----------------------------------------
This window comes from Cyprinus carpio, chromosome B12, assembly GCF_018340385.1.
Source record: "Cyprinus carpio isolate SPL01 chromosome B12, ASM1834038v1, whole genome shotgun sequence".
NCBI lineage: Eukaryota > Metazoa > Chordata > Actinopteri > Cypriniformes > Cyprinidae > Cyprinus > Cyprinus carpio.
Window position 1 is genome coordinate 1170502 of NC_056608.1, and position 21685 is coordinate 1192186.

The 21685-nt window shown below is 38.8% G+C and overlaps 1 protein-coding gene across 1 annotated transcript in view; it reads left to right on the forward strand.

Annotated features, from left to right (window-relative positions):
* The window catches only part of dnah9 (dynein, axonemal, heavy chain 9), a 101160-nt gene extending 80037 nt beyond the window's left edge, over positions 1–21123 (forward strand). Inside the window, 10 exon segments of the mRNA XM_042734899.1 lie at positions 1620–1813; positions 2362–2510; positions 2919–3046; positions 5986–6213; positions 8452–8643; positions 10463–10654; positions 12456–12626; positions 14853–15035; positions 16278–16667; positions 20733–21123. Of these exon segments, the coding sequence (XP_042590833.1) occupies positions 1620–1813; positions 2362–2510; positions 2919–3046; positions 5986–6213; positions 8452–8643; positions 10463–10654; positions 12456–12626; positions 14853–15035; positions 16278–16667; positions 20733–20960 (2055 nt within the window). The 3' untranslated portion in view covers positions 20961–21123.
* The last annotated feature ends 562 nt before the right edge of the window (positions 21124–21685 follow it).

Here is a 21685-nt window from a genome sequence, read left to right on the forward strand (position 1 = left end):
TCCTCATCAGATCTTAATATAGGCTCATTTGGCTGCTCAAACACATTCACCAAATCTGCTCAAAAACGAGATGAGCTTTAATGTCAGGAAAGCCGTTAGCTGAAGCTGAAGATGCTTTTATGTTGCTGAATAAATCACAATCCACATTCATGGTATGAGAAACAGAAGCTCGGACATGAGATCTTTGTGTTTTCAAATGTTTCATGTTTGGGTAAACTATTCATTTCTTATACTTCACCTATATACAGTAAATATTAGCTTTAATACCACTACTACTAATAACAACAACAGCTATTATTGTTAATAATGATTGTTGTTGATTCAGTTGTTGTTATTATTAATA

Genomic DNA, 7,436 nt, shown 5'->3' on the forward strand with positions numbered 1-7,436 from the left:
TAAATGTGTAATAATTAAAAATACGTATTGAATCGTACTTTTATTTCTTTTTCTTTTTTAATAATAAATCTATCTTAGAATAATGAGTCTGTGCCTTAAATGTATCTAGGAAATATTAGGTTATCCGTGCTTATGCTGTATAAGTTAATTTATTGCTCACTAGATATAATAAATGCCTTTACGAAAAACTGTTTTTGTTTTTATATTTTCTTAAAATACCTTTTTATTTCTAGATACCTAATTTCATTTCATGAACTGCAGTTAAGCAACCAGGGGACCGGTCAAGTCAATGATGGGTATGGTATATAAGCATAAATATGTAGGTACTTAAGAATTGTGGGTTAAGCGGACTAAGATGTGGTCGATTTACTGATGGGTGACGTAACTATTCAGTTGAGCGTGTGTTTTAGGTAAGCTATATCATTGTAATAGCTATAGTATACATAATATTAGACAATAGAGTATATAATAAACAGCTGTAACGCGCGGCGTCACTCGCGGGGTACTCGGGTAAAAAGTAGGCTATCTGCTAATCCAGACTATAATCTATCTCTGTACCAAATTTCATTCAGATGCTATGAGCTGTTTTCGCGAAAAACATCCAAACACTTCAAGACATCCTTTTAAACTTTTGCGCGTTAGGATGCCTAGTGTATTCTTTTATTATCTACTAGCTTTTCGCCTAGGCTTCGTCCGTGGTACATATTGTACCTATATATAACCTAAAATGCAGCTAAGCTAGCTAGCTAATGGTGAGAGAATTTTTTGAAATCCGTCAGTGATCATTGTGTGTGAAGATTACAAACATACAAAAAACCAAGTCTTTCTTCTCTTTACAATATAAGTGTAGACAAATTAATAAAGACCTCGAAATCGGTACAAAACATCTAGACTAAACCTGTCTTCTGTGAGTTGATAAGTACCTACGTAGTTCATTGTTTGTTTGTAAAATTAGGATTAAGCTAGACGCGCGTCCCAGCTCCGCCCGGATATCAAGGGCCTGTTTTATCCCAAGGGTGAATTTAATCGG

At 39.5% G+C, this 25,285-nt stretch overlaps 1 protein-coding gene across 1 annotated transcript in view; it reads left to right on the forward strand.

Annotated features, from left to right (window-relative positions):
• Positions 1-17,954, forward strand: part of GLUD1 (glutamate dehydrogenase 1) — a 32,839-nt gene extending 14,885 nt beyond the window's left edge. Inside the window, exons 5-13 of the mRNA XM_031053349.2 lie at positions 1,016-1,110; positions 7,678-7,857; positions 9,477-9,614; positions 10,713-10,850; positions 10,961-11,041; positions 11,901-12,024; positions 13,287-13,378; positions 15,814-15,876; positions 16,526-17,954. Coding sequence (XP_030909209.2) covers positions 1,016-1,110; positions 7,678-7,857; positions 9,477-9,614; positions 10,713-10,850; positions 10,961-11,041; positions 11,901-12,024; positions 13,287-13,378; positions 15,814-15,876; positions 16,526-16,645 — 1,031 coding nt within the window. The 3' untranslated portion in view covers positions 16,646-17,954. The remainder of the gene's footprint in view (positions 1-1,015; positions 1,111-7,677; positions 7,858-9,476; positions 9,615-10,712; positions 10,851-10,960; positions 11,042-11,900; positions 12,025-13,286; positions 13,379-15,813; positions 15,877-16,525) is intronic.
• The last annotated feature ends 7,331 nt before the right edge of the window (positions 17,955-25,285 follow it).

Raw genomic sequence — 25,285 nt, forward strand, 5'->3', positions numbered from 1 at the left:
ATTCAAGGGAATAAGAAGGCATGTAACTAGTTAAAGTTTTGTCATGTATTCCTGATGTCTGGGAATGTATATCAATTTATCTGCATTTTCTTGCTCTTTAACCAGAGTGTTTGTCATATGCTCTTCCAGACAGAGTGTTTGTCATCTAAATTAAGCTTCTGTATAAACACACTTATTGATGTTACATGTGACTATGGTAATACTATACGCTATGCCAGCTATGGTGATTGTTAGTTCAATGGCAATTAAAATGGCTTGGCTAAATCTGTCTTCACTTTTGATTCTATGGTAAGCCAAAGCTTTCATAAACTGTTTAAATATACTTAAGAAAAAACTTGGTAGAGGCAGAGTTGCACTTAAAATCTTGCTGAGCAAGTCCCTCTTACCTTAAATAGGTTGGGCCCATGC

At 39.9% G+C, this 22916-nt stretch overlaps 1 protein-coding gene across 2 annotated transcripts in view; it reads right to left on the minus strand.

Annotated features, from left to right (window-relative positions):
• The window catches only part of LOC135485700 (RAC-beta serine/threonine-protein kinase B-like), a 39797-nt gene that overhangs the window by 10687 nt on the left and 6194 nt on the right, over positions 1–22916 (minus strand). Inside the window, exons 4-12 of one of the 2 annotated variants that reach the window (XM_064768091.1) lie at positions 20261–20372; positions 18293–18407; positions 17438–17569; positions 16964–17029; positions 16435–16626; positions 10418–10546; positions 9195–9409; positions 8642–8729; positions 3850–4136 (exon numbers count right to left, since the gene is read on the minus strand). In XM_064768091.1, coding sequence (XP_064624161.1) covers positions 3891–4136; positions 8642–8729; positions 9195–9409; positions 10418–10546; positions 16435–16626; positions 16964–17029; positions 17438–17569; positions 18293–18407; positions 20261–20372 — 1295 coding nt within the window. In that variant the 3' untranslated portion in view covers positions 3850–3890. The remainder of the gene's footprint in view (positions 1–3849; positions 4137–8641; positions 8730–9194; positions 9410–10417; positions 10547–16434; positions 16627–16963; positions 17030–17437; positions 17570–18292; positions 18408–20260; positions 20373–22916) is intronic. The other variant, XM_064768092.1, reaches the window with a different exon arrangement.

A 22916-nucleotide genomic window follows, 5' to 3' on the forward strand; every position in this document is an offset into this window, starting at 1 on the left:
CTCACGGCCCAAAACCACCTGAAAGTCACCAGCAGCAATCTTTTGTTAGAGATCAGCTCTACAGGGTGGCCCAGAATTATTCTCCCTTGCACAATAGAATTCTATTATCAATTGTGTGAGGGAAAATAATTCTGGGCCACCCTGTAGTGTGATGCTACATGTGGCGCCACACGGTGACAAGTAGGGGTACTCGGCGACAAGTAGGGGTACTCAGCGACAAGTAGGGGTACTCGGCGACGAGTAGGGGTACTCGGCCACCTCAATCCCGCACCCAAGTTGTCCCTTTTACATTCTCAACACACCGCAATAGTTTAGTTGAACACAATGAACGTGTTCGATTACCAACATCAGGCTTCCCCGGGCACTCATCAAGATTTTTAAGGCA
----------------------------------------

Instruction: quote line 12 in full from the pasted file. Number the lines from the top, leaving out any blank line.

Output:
TAAATGTGTAATAATTAAAAATACGTATTGAATCGTACTTTTATTTCTTTTTCTTTTTTAATAATAAATCTATCTTAGAATAATGAGTCTGTGCCTTAAATGTATCTAGGAAATATTAGGTTATCCGTGCTTATGCTGTATAAGTTAATTTATTGCTCACTAGATATAATAAATGCCTTTACGAAAAACTGTTTTTGTTTTTATATTTTCTTAAAATACCTTTTTATTTCTAGATACCTAATTTCATTTCATGAACTGCAGTTAAGCAACCAGGGGACCGGTCAAGTCAATGATGGGTATGGTATATAAGCATAAATATGTAGGTACTTAAGAATTGTGGGTTAAGCGGACTAAGATGTGGTCGATTTACTGATGGGTGACGTAACTATTCAGTTGAGCGTGTGTTTTAGGTAAGCTATATCATTGTAATAGCTATAGTATACATAATATTAGACAATAGAGTATATAATAAACAGCTGTAACGCGCGGCGTCACTCGCGGGGTACTCGGGTAAAAAGTAGGCTATCTGCTAATCCAGACTATAATCTATCTCTGTACCAAATTTCATTCAGATGCTATGAGCTGTTTTCGCGAAAAACATCCAAACACTTCAAGACATCCTTTTAAACTTTTGCGCGTTAGGATGCCTAGTGTATTCTTTTATTATCTACTAGCTTTTCGCCTAGGCTTCGTCCGTGGTACATATTGTACCTATATATAACCTAAAATGCAGCTAAGCTAGCTAGCTAATGGTGAGAGAATTTTTTGAAATCCGTCAGTGATCATTGTGTGTGAAGATTACAAACATACAAAAAACCAAGTCTTTCTTCTCTTTACAATATAAGTGTAGACAAATTAATAAAGACCTCGAAATCGGTACAAAACATCTAGACTAAACCTGTCTTCTGTGAGTTGATAAGTACCTACGTAGTTCATTGTTTGTTTGTAAAATTAGGATTAAGCTAGACGCGCGTCCCAGCTCCGCCCGGATATCAAGGGCCTGTTTTATCCCAAGGGTGAATTTAATCGG